Protection and care for children affected by AIDS
Eastern and Southern Africa is home to 9.5 million children who have lost one or both parents to AIDS, representing 55 percent of all such children around the world. In Lesotho, South Africa, Swaziland and Zimbabwe, more than one in four children under the age of 15 are orphans, while the figure for Namibia is more than one in three.
The experience of orphaned and vulnerable children varies significantly across families, communities, and countries. Studies have shown, however, that most of these children are at higher risk of missing out on schooling, are less food secure, suffer anxiety and depression, and are at higher risk of sexual exploitation and abuse as well as of exposure to HIV. Ensuring adequate care for orphaned and vulnerable children is a tremendous challenge, since the epidemic’s damaging force has drastically weakened traditional protection and care mechanisms such as extended family support.
The epidemic also increased vulnerability and income poverty, and provoked stigma and discrimination against children and families living with or affected by HIV and AIDS. Budget allocations to child protection services remain inadequate and resources are often times insufficient. Where data is available, the percentage of children receiving external support remains low: Only in Swaziland (41 percent) and Botswana (31 percent) significant numbers of vulnerable and orphaned children are reached.
In most other countries in the region, only around 20 percent or even much less (7 percent in Tanzania) of these children receive any kind of external support. It is paramount to highlight the responsibility of governments to ensure a basic safety net that protects children’s rights to health and education, as well as to protection from exploitation and abuse.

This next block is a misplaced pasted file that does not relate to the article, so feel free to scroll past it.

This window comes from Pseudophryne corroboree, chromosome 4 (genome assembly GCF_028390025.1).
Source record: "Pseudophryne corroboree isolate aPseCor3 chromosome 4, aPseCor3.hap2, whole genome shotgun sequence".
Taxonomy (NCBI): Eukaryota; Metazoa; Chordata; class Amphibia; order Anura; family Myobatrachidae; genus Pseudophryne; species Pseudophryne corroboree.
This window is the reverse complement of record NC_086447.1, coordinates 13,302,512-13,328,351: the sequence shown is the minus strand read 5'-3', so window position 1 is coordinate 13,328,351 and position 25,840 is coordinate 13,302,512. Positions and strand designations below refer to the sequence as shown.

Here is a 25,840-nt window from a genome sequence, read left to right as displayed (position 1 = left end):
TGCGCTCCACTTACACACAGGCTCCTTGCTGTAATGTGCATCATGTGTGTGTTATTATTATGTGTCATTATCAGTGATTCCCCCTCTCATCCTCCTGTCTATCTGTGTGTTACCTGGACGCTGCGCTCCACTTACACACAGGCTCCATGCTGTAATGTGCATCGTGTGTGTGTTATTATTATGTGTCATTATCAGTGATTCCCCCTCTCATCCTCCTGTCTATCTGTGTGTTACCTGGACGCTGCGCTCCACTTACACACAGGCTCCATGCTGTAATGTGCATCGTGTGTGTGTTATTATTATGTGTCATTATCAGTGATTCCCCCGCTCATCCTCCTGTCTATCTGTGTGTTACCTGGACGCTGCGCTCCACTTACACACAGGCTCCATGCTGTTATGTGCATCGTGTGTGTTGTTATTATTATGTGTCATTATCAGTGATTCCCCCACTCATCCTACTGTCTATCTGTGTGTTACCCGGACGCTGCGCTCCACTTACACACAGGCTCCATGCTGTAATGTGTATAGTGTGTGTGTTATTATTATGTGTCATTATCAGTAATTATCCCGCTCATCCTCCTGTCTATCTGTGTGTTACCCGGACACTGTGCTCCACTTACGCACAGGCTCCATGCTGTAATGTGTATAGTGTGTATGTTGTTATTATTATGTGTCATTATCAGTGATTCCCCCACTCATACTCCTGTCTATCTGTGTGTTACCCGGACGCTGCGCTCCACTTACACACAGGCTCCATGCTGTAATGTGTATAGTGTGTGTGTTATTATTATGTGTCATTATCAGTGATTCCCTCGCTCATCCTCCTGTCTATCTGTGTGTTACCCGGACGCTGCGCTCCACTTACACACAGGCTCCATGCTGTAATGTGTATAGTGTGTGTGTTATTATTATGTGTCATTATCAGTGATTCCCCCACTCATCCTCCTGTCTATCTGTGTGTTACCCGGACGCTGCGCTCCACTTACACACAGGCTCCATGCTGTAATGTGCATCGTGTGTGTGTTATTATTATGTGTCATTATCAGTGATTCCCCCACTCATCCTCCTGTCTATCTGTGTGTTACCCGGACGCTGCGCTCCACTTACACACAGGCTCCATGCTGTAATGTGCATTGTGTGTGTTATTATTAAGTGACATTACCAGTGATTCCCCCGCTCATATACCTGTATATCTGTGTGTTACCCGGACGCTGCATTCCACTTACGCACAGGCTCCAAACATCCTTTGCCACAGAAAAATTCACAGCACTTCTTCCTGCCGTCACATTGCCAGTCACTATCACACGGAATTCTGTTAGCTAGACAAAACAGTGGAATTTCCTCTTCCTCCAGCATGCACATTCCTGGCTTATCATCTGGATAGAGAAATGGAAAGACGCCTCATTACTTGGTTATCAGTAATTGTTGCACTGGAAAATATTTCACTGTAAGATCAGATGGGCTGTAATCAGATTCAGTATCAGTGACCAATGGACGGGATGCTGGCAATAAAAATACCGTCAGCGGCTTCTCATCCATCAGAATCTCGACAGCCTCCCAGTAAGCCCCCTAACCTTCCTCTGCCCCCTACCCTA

UNICEF in action
UNICEF works with governments across Eastern and Southern Africa to provide a protective and supportive environment for children affected by HIV/AIDS. The focus is on expanding availability and access to integrated and comprehensive services; supporting social protection mechanisms; strengthening national policies, plans, standards and guidelines; improving human resource capacity; and strengthening the collection, analysis and dissemination of relevant data.
UNICEF’s work in this area is driven by four main principles:
In its support UNICEF is focusing on 10 priority countries with the highest number of orphaned and vulnerable children – Angola, Kenya, Madagascar, Malawi, Mozambique, South Africa, Uganda, Tanzania, Zambia and Zimbabwe. UNICEF’s regional goal is ensure that these countries develop national child and social protection systems that are child- and HIV-sensitive, with a focus on the most vulnerable families, thus contributing to universal access goals and the achievement of the MDGs. In order to achieve this, UNICEF seeks to leverage additional resources through strategic partnerships with major funders such as the US President’s Emergency Plan for AIDS Relief (PEPFAR), the Global Fund for fight AIDS, Tuberculosis and Malaria, the UK Department for International Development (DFID) and AusAID.
Results for children
In several countries, community-based child care forums that look after orphaned and vulnerable children are receiving capacity development and material support from UNICEF and other partners.
UNICEF is also supporting cash transfer programmes for families caring for orphaned and vulnerable children:
More on HIV/AIDS
State of the world's children 2012
Download the full report [PDF]